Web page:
Cagliari have been dragged from pillar to post in their plans for next season, seemingly using a different stadium week by week. After finishing the year in Trieste at the Stadio Nereo Rocco, the Isolani initially planned to begin the new season there while improvements were being made to the Is Arenas in Quartu Sant’Elena, a city adjoining Cagliari.
However, the mayor of Quartu Sant’Elena, Mauro Contino, was unwilling to stream public funds into the project, partially as a result of a stadium design. The design would have seen the south side of the stadium adding traffic to already congested streets.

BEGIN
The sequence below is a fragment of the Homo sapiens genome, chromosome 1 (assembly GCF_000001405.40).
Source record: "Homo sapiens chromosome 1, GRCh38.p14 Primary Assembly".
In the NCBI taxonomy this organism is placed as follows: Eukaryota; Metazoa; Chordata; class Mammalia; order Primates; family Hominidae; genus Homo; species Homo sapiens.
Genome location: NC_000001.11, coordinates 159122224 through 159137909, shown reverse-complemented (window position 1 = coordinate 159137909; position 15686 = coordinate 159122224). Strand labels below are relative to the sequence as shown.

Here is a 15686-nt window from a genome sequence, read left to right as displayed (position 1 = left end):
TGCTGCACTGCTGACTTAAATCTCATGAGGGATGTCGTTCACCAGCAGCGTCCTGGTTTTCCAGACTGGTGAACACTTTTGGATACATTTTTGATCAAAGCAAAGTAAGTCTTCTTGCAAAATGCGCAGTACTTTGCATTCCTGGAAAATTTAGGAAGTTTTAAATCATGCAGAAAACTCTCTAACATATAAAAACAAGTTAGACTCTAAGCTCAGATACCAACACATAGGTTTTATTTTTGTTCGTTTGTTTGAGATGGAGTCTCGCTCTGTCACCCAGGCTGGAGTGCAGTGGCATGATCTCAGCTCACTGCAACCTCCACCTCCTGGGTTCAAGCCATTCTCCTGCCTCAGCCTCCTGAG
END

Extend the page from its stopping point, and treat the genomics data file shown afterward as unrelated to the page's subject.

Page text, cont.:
Having submitted a number of amended designs, the final plan was deemed unsuitable, leaving the Sardi to look elsewhere for a stadium.
As a result, the Rossoblu quickly released a statement confirming their intentions of redeveloping their old Stadio Sant’Elia. That stadium has been out of use since February 2012, when it was judged unsafe for the public, as well as being the setting for claims that saw Cagliari’s president Massimo Cellino jailed.
The problems of ownership do not occur with the Stadio Sant’Elia, which belongs to the city of Cagliari, having bought the land with the specific purpose of constructing a sporting venue in 1961 for the princely sum of one penny.
The most recent meetings in Cagliari indicate that the work on the stadium is intended to be completed in time for the Isolani to move back during the international break in September, with Luigi Riva hoping the stadium will return to its 1990 World Cup state.